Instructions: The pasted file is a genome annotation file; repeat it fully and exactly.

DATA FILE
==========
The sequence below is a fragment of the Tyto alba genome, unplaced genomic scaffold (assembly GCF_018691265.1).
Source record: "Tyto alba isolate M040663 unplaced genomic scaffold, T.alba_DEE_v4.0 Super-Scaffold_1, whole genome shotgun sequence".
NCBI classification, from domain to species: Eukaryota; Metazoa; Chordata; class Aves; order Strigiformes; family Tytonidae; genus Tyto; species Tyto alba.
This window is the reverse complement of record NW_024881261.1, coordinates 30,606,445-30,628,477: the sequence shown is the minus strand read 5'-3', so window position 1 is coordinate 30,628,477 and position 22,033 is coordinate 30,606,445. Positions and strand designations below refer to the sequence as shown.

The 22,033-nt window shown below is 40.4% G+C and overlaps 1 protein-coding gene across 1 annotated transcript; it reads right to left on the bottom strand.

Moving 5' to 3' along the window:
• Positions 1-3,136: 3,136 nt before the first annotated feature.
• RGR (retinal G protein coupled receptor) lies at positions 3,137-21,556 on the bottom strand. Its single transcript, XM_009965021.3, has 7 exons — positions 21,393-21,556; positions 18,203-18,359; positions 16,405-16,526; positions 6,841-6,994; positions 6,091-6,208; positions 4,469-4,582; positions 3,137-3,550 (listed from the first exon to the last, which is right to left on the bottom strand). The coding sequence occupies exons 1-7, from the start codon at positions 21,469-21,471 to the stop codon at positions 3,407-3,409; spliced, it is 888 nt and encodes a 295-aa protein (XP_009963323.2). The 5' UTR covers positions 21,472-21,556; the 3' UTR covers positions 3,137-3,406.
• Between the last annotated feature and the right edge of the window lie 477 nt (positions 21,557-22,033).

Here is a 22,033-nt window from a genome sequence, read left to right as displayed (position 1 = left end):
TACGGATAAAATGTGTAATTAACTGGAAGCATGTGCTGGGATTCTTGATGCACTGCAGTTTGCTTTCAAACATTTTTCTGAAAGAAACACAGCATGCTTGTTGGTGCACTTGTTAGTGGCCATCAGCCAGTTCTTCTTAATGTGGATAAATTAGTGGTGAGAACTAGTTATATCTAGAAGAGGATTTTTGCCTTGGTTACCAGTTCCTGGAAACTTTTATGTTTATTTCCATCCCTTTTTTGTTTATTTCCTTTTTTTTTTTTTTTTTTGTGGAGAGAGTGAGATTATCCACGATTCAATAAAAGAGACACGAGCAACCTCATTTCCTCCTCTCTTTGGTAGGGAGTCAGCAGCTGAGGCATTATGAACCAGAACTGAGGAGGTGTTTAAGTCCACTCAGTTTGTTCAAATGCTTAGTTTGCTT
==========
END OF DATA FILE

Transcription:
The sequence below is a fragment of the Tyto alba genome, unplaced genomic scaffold (assembly GCF_018691265.1).
Source record: "Tyto alba isolate M040663 unplaced genomic scaffold, T.alba_DEE_v4.0 Super-Scaffold_1, whole genome shotgun sequence".
NCBI classification, from domain to species: Eukaryota; Metazoa; Chordata; class Aves; order Strigiformes; family Tytonidae; genus Tyto; species Tyto alba.
This window is the reverse complement of record NW_024881261.1, coordinates 30,606,445-30,628,477: the sequence shown is the minus strand read 5'-3', so window position 1 is coordinate 30,628,477 and position 22,033 is coordinate 30,606,445. Positions and strand designations below refer to the sequence as shown.

The 22,033-nt window shown below is 40.4% G+C and overlaps 1 protein-coding gene across 1 annotated transcript; it reads right to left on the bottom strand.

Moving 5' to 3' along the window:
• Positions 1-3,136: 3,136 nt before the first annotated feature.
• RGR (retinal G protein coupled receptor) lies at positions 3,137-21,556 on the bottom strand. Its single transcript, XM_009965021.3, has 7 exons — positions 21,393-21,556; positions 18,203-18,359; positions 16,405-16,526; positions 6,841-6,994; positions 6,091-6,208; positions 4,469-4,582; positions 3,137-3,550 (listed from the first exon to the last, which is right to left on the bottom strand). The coding sequence occupies exons 1-7, from the start codon at positions 21,469-21,471 to the stop codon at positions 3,407-3,409; spliced, it is 888 nt and encodes a 295-aa protein (XP_009963323.2). The 5' UTR covers positions 21,472-21,556; the 3' UTR covers positions 3,137-3,406.
• Between the last annotated feature and the right edge of the window lie 477 nt (positions 21,557-22,033).

Here is a 22,033-nt window from a genome sequence, read left to right as displayed (position 1 = left end):
TACGGATAAAATGTGTAATTAACTGGAAGCATGTGCTGGGATTCTTGATGCACTGCAGTTTGCTTTCAAACATTTTTCTGAAAGAAACACAGCATGCTTGTTGGTGCACTTGTTAGTGGCCATCAGCCAGTTCTTCTTAATGTGGATAAATTAGTGGTGAGAACTAGTTATATCTAGAAGAGGATTTTTGCCTTGGTTACCAGTTCCTGGAAACTTTTATGTTTATTTCCATCCCTTTTTTGTTTATTTCCTTTTTTTTTTTTTTTTTTGTGGAGAGAGTGAGATTATCCACGATTCAATAAAAGAGACACGAGCAACCTCATTTCCTCCTCTCTTTGGTAGGGAGTCAGCAGCTGAGGCATTATGAACCAGAACTGAGGAGGTGTTTAAGTCCACTCAGTTTGTTCAAATGCTTAGTTTGCTT